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Space Earth NASA Science

Kepler Confirms Exoplanet Inside Star's Habitable Zone 257

Posted by Soulskill
from the book-your-vacation-early dept.
astroengine writes "Plenty of 'candidate' exoplanets exist, but for the first time, Kepler has confirmed the existence of an exoplanet orbiting its Sun-like star right in the middle of its 'habitable zone.' Kepler-22b is 2.4 times the radius of Earth and orbits its star every 290 days. 'This is a major milestone on the road to finding Earth's twin,' said Douglas Hudgins, Kepler program scientist at NASA Headquarters in Washington. 'Kepler's results continue to demonstrate the importance of NASA's science missions, which aim to answer some of the biggest questions about our place in the universe.'"
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Kepler Confirms Exoplanet Inside Star's Habitable Zone

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  • by Samantha Wright (1324923) on Monday December 05, 2011 @03:02PM (#38269398) Homepage Journal
    Bemoan our lack of FTL transit and paw desperately at the sky, while our sad little mudball continues to shout itself to pieces over meaningless displays of tribalistic self-importance, treats the future as its greatest enemy, and continues to believe that such is the best course of action.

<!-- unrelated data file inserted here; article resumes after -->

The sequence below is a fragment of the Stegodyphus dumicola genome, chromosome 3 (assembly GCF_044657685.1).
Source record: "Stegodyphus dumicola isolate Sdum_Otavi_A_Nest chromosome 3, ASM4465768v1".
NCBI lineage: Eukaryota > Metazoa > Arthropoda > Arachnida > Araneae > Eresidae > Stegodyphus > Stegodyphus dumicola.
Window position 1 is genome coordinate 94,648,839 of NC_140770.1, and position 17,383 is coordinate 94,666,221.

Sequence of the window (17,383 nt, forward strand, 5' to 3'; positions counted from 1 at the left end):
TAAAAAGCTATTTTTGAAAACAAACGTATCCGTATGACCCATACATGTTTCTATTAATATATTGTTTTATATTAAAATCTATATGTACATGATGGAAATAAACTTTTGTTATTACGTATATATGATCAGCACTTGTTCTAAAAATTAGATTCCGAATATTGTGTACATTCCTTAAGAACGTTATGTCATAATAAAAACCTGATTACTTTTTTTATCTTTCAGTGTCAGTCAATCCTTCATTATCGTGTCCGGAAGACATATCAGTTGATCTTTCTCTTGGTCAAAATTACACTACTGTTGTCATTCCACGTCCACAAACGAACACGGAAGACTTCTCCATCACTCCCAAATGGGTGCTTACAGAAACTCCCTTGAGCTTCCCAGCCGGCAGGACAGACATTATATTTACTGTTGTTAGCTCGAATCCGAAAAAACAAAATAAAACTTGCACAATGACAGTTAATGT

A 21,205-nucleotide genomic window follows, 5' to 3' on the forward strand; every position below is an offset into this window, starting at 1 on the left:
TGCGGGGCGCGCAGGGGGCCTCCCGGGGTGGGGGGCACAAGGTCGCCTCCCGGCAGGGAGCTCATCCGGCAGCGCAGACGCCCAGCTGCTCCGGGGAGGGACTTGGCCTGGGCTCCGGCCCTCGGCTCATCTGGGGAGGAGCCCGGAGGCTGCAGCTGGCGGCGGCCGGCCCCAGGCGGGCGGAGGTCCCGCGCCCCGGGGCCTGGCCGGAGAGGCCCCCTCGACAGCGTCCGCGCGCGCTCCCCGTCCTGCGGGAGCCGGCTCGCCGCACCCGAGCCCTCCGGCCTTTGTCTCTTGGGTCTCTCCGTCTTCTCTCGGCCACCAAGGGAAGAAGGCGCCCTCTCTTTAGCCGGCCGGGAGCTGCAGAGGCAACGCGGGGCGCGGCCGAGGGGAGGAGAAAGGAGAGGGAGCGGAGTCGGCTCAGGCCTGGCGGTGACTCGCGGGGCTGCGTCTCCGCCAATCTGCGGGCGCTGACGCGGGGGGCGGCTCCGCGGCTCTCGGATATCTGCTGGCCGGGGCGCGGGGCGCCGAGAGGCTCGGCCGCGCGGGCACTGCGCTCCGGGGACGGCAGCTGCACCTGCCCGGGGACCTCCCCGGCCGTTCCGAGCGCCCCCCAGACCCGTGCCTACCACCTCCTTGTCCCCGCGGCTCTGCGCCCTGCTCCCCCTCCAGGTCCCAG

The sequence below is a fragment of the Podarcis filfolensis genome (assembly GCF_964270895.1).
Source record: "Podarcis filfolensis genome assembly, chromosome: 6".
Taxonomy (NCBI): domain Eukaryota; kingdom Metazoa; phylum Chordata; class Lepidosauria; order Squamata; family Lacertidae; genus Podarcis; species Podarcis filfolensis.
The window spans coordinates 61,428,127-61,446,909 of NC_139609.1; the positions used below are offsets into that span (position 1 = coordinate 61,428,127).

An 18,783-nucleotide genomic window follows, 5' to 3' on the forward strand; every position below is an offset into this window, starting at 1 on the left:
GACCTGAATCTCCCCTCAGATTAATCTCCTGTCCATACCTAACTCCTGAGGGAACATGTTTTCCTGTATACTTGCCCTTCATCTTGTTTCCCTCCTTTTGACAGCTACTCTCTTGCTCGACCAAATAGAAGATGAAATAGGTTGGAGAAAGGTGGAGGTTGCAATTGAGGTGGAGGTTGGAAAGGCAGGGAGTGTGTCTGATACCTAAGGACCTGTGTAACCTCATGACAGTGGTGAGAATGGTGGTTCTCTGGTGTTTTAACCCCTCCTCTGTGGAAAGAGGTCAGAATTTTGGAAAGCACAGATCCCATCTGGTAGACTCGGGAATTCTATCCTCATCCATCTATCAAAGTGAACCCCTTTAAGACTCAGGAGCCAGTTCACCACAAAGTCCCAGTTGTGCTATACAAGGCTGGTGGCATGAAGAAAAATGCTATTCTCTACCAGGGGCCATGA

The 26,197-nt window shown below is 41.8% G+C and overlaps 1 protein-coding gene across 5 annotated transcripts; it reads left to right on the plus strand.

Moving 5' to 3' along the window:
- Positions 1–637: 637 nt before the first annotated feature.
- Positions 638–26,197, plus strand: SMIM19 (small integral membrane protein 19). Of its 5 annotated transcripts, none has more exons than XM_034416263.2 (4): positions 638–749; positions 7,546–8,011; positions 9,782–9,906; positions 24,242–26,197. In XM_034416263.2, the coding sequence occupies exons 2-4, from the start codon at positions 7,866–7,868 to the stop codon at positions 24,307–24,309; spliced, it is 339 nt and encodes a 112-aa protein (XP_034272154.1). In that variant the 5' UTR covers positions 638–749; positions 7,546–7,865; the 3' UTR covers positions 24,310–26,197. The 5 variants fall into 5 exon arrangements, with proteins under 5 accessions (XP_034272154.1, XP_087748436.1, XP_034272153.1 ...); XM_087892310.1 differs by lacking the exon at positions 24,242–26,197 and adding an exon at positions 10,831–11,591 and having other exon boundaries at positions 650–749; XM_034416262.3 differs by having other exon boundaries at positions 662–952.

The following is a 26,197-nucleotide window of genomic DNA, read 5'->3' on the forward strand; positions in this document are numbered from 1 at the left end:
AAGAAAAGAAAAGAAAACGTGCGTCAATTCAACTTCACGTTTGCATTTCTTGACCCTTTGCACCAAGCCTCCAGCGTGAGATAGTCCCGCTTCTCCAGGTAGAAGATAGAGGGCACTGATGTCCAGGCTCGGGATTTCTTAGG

• Re:Take that... (Score:5, Insightful)

    by NoNonAlphaCharsHere (2201864) on Monday December 05, 2011 @03:11PM (#38269518)
    Sure, because the science deniers are swayed by evidence.
  • Re:Take that... (Score:5, Insightful)

    by adonoman (624929) on Monday December 05, 2011 @03:13PM (#38269556)
    This is a terrible example of science working, if you're trying to portray science as useful. All this is, is a set of data, that according to our current scientific theories shows a very high probability that there exists a planet 600 light years away that stands a good chance of having liquid water.

    When we land there and find that there is indeed such a planet, that's when we say: "Take that oh deniers of the science. It works bitches,"

    If you're trying to show that science works, stick with examples where science has made seemingly outlandish predictions that later turned out to be true. Like the relativistic effects that need to be dealt with for GPS to work. Or go with the daily grind of science that is pumping out useful technologies in the form of airplanes, computers, plastics, and medicine.

  • by tgd (2822) on Monday December 05, 2011 @03:21PM (#38269692)

    Agreed. If it's the same density then 2.4x radius would be 14x the mass. I'm trying to picture a planet with intelligent pancake beings.

    Or they'd have a stronger physiology. Or live in the water. Or perhaps a thousand other options we haven't thought of.